• Patrick Baz, Lebanon/France, photo manager AFP for Middle East
  • Nicole Becker, Germany, senior photo editor sport DPA
  • Al Bello, USA, chief photographer sport Getty Images for North America
  • Daniel Beltrá, Spain, conservation photographer
  • Nina Berman, USA, photographer Noor
  • Pablo Corral Vega, Ecuador, director Nuestramirada.org
  • Manoocher Deghati, France/Iran, regional photo manager AP for Middle East
  • Renata Ferri, Italy, photo editor Io Donna - Corriere della Sera and Amica - RCS MediaGroup, Italy
  • W.M. Hunt, USA, strategist at Dancing B
  • Koyo Kouoh, Cameroon, founder and artistic director Raw Material Company
  • Dana Lixenberg, the Netherlands, photographer
  • Andrei Polikanov, Russia, director of photography Russian Reporter magazine
  • Steve Pyke, UK, artist and photographer
  • Joel Sartore, USA, contributing photographer National Geographic magazine
  • Sophie Stafford, UK, editor BBC Wildlife Magazine
  • Ami Vitale, USA, photographer and filmmaker Panos Pictures/ Ripple Effect Images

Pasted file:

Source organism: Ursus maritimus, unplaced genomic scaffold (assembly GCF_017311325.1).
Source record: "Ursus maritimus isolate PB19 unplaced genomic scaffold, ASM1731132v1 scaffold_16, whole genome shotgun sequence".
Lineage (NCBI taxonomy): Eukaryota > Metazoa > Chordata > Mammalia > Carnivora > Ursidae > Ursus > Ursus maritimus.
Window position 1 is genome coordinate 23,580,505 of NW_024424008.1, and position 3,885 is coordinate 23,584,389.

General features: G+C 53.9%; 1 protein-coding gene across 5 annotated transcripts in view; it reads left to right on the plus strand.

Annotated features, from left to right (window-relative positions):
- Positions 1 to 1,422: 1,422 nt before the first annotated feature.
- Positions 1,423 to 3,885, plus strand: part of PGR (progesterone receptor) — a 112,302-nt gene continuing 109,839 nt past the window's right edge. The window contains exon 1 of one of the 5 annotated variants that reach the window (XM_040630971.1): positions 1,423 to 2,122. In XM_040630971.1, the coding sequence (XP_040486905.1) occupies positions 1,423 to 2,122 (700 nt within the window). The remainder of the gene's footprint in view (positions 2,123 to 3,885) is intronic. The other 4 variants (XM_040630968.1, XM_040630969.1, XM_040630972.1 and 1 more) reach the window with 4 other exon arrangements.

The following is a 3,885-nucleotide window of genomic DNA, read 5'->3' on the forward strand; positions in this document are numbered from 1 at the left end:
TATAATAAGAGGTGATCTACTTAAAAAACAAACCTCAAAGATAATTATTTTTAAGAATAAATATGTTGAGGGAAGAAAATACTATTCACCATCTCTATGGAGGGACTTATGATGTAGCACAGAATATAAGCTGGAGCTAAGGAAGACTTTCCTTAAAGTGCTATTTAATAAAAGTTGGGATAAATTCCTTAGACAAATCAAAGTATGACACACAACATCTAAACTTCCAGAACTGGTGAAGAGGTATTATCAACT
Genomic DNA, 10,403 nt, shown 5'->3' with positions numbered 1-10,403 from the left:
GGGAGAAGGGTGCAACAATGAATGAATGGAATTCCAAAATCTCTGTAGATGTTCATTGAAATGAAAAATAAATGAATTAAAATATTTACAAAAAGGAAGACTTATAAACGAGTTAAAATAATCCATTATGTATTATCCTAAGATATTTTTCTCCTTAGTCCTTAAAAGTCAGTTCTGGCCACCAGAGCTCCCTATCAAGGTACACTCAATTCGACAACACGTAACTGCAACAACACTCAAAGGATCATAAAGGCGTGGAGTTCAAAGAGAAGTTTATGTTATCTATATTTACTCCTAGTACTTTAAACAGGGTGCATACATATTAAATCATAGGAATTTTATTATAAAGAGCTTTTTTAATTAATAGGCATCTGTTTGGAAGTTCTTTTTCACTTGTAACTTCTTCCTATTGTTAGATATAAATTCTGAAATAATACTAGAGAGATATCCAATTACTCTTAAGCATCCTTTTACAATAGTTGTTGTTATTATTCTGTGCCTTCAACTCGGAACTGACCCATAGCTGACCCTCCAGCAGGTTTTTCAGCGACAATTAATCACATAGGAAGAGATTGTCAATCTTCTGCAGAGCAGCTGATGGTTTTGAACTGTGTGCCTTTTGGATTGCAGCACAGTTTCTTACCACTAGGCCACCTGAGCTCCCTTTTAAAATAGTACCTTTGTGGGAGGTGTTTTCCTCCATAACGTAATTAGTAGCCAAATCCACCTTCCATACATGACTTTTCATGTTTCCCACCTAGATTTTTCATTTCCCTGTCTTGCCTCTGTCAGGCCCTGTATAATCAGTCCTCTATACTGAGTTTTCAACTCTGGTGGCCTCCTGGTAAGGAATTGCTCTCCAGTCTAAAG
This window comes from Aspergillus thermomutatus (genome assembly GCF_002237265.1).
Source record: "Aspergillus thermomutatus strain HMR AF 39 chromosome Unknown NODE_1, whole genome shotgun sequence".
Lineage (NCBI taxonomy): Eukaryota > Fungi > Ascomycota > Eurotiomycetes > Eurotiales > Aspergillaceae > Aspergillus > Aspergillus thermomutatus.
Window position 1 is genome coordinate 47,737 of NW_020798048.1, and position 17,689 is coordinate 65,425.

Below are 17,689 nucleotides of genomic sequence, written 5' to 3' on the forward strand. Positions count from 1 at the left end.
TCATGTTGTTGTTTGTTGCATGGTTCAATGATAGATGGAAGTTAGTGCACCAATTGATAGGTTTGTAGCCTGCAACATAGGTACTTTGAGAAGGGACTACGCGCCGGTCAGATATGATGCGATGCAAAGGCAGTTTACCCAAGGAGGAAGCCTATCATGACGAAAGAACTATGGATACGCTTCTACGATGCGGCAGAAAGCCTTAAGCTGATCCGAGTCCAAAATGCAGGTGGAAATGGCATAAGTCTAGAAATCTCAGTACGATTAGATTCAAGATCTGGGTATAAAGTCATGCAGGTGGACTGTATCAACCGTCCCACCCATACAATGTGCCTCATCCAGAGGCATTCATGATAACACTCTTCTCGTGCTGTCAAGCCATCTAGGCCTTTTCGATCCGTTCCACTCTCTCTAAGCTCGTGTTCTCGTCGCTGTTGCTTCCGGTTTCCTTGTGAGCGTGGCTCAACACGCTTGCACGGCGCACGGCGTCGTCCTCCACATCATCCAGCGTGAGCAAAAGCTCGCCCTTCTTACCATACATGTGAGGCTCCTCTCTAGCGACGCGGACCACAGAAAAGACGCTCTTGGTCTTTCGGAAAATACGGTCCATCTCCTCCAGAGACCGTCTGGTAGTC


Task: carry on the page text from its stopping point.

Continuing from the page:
• Daphné Anglès, France/USA, European photo assignments editor The New York Times
  • Stephen Mayes, UK, managing director VII Photo Agency

Following the judging of the contest, the 2012 jury decided to give a Special Mention to an image of a Libyan National Transition Council fighter pulling Muammar Gaddafi onto a military vehicle. The still image was taken from a video shot in Sirte, Libya, 20 October 2011. Aidan Sullivan said: "The photo captures an historic moment, an image of a dictator and his demise that we otherwise would not have seen, had it not been photographed by a member of the public."

Jury member Renata Ferri said: "This was an important document for posterity, for transparency, and to understand the dynamics of how Gaddafi came to his end." The jury considers a visual document for a Special Mention when it has played an essential role in the news reporting of the year worldwide and could not have been made by a professional photographer.

Samuel Aranda, the photographer of the World Press Photo of the Year 2011, will receive the award during the Awards Ceremony in Amsterdam on 21 April 2012. The award also carries a cash prize of €10,000. In addition, sponsor Canon will donate a Canon EOS Digital SLR camera and lens kit to Aranda.

The Awards Ceremony is preceded by a two-day programme of lectures, discussions and screenings of photography. The exhibition with the award-winning images will be open to the public at the Oude Kerk, Oudekerksplein in Amsterdam on Friday, 20 April 2012. The exhibition in Amsterdam is sponsored by Delta Lloyd and will be on show until 17 June. At the same, time a worldwide tour of the exhibition will be launched.

World Press Photo receives support from the Dutch Postcode Lottery and is sponsored worldwide by Canon.